Northside Apartments (Demolition and Reconstruction)

The Voice broke news of this back in March in the before-times of the pandemic, that the Ithaca Housing Authority is planning a complete tear-down and replacement of its 70-unit low-to-moderate income housing complex in Ithaca’s Northside neighborhood. The new project will include an additional 12 units (for a total of 82) with an anticipated townhouse-style unit mix of 20 one-bedroom units, 20 two-bedroom units, 20 three-bedroom units and 22 four-bedroom units. A community building, as well as two playgrounds, will be provided for all residents to utilize. Other site improvements include landscaping, lighting, walkways, 82 parking spaces and other site amenities.

The project is expected to require a few years to build out in phases, and to rely on a public-private partnership to help pay for the reconstruction costs. The partnership, called Cayuga Housing Corporation, Zoom-called into Tuesday night’s meeting to give a presentation about the plans, and seek the board’s Declaration of Lead Agency to begin the SEQR process. A team of four Zoom-called in to the meeting, with a presentation by landscape architect Ed Keppy. While the team worked to get the presentation working, the board used the time to declare itself Lead Agency for environmental review.

According to Keppy, each unit will have a patio in the back and variances will be needed for porch extensions into the front yard. Rear yard variances will also be required, and a modest parking variance will be sought as well. Most of the building will front city street, though three interior townhouse strings away from the street will front parking areas. Exterior siding will be vinyl with cast stone accents. Under federal HUD regulations, here will be an extensive tenant relocation plan where tenants will be given relocation vouchers while construction ensues, and tenants will be given priority preference as the new apartments are completed.

The board was receptive to the proposal in their initial commentary. They stressed differentiation in colors and materials in the facade. Godden asked about outdoor community spaces, to which Keppy said that along with playgrounds, they would have an outdoor patio space and look into a BBQ grilling area. Petrina lauded the use of individualized porches and apartment facades, and inquired if more parking could be taken out for more units to be built. Lewis was not a fan of vinyl, and stressed that it should be as high-quality as the budget can support. Generally, the board looked forward to hearing more about the plans as they moved forward with the environmental review in the coming months.

State Street Apartments (401 E. State/Martin Luther King Jr. St.)

Last but certainly not least for Site Plan Reviews was McKinley Development Company’s plan for a six-story, 340,000 square-foot apartment building with a 318‐space internal parking garage and 346 apartments mixed between studio, 1, 2 and 3‐bedroom units, to be built on what is mostly surface parking on the eastern end of downtown Ithaca. Non‐vehicular building access will be provided off State/MLK Jr Street, as well as internal to the site. The project includes other site improvements including the extension of the Gateway Trail to the end of the site, landscaping, lighting and other site amenities. Project development will require the demolition of the existing one‐story building at the eastern end of the property.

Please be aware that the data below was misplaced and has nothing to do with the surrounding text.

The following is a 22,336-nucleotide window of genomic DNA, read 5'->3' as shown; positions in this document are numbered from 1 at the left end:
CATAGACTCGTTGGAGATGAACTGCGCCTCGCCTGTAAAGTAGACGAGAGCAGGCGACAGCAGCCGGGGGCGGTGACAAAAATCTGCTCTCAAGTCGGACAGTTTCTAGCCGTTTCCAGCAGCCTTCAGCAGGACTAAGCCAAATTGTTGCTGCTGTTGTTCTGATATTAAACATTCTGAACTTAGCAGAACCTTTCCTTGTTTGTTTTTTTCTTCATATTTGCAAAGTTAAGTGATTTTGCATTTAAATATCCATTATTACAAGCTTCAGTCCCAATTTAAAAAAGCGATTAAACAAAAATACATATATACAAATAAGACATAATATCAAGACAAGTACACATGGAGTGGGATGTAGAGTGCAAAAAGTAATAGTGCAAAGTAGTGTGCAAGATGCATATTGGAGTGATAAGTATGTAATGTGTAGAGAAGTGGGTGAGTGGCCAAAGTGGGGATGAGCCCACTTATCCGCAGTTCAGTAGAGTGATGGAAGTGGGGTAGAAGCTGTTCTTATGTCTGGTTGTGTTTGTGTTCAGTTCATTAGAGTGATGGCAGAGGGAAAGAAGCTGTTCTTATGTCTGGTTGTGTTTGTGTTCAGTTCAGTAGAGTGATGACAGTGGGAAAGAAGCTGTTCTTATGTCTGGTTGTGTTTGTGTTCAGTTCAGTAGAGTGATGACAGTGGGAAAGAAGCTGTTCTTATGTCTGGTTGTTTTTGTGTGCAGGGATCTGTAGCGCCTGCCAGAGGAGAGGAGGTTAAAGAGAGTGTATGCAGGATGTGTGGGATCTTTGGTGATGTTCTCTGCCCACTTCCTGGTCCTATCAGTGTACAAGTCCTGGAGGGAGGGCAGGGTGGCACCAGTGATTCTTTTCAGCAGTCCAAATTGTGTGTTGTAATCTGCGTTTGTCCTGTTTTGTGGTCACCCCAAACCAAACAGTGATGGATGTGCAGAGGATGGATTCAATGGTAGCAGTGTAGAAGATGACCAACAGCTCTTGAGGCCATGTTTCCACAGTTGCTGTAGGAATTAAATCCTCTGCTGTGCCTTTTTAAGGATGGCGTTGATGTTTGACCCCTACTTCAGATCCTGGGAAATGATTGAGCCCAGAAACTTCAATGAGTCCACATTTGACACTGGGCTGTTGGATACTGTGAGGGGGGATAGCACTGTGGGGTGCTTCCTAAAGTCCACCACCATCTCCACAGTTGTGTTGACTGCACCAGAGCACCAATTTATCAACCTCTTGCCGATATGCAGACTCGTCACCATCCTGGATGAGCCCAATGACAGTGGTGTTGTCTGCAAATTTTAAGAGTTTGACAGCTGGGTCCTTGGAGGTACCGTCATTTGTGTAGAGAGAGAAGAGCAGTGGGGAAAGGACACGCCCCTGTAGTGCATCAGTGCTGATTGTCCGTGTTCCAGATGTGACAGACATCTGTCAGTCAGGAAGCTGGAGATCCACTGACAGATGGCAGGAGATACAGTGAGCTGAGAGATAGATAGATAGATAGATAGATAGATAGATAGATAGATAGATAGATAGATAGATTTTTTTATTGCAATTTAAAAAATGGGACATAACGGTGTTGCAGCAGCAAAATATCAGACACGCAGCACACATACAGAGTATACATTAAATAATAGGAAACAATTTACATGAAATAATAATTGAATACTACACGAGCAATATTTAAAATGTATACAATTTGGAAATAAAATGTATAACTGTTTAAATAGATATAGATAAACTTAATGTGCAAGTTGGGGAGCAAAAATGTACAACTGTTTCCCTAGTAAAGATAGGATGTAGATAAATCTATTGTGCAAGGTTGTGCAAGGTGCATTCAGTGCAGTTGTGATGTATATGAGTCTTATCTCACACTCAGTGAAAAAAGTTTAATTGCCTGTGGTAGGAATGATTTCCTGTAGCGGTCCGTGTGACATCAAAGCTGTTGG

The development team came before the board last night with a presentation of their own, and sought the board’s Declaration of Lead Agency so that they could begin the SEQR process and take the next step of many towards approval. Among those future considerations are a Board of Zoning Appeals request for a 9-foot height variance, and potentially the project may also require actions by Common Council and/or the Board of Public Works related to relocation of the existing utility easements on site.

Coming back before the board was James Trasher of CHA Inc., who has apparently decided that after months of representing Rimland’s Ithacan proposal, decided he wants to spend another five months chatting with the Planning Board, as well as newcomers architect Tim Fish of Cooper Carry Architecture and McKinley President Jeff Githens. Githens noted that the firm’s initial interest in the Green Street Garage redevelopment led them to look around Ithaca, and eventually led them to local developer Frost Travis’s site here, which they saw as “a prime development in our eyes to develop a first-class apartment community to serve the Ithaca market.”

Over the past few months, they’ve met with fire chief Tom Parsons to make sure that the project would comply with fire access and code. “We’ve done our homework… we’ve addressed all access issues for life safety and fire.” Githens added they would extend the Creekwalk along the site to be used as a public amenity. Gateway Commons residents and office tenants would have private parking access in the new building, alongside the new building’s residents. According to architect Fish, the façade was a “masonry aesthetic” and “a little bit industrial.” The project team acknowledged there was much to review – utilities, traffic analyses, design impacts and much more.